I haven't read Marie Kondo's Life Changing Magic Of Tidying Up, but I've heard enough people say "If it doesn't bring you joy, throw it out" to pretend that I have. I desperately need to tidy up, but her approach worries me—if only because my mood changes! An example: My mom was sweet enough to buy me this silk Barneys Co-Op shirtdress when my high school boyfriend broke up with me (a long, long time ago), and for obvious reasons, I sort of hated it for awhile. First real heartbreak? Try and fix it with some clothing! Anyway, I didn't wear it for six years, but now I love it. I wore it twice last week—once on the weekend so work people wouldn't notice. Had I Marie Kondo'd in college, I'd have had to buy myself a new shirtdress at some point. That's what I call money down the drain.
I'm also a bit distrustful of the situational joy that happens at places like the Container Store or Bed Bath & Beyond. Sure, the Elfa Shelving System seems perfect under the gleam of fluorescent lights and stacked with a rash of monochrome display books. But at home, it always feels decidedly unchic. You could say that true organization isn't meant to be stylish, that it's all about functionality. But if you did, I would assume you hadn't met Jill Wenger, CEO of Totokaelo (pronounce TO-to-KYE-yoh, according to their email signature). Her newest store in New York is conveniently five minutes away from Glossier HQ and its minimalist, airy, clean aesthetic makes for a great place to display the newest Margiela boots I can't get out of my head. If there was a woman I would want to instruct me on how to have a better-looking home, Jill would be that woman.
Of course, her approach isn't that much different from how everyone else is feeling. I ask her, "So, how much stuff do I actually need?" and she responds "As little as possible!" I guess it doesn't matter when all that stuff is Acne, Rachel Comey, etc.
Buy More To Keep Less
Jill's rule of thumb for when to know if you've accumulated too much stuff: "My personal gauge is when I haven't used or noticed something for a full season." You want to keep things out (visible) but not cluttered. Jill uses "unique ceramics, bowls and containers collected over years of thrifting, antiquing and collecting. I use an assortment of miss-matched containers to store cutlery, writing utensils, everything one needs. My bathroom has a wooden-slab countertop that’s filled with perfume bottles and a mix of found objects and bowls for jewelry and cosmetics. I love using small sculptures to hang my necklaces on and vintage dishes for rings." She recommends things like the Nousaku Black Clip Holder, Haley Anne Robinson's Geometric Ring Holder, Kati Von Lehman's Stoneware Mug, and Helen Levi's Gilded Eye Bowl, all of which Totokaelo conveniently stocks. They're all a bit heritage and definitely not a matching set, but the thing about taste is that everything goes together if you like each piece on its own. Look for things that could serve several purposes—like the Bedside Carafe Set. Use it to hydrate, or use it as a vase in a pinch. And for drawers, the usefulness of organizers can not be overestimated.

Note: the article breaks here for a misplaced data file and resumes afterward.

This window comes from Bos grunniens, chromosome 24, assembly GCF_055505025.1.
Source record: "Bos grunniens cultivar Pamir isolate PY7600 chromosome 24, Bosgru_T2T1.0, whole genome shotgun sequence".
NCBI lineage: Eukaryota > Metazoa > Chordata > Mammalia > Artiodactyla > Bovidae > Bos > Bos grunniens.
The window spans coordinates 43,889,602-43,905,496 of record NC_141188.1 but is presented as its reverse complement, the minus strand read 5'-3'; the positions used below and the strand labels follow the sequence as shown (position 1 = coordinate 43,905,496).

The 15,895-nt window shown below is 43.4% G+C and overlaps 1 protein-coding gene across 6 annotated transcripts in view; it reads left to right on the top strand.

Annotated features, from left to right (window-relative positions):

Eliminate stray notes and papers by going digital. "I'm fully digital regarding tasks and appointments," Jill says. In your closet, get some inspiration from Cher Horowitz's digitized closet: "My shoes in boxes with images of what’s in the box, on the outside and my clothes arranged by style and color. Books alphabetized by author and title. Super nerdy."
Get Everything Out Of Your Bedroom
"My bedroom is super minimalist," Jill says. Not surprising. "Only a bed, pillows and white sheets and one built in shelf with my favorite 30 books. The walls are white and empty and there’s one blue and white oversize african basket in the corner for laundry." Make any space sparse but inviting with something like this herringbone throw (OK, it's a towel, but I give it the seal of multipurpose approval) and a super large, pastel tie-dye pillow. Set up shop with a book on Yamamoto & Yohji and a candle to reach peak chic-tude. Well done.
Photographed by Tom Newton.
From the living room to the powder room: more organization tips care of the ITG beauty closet, right this way.
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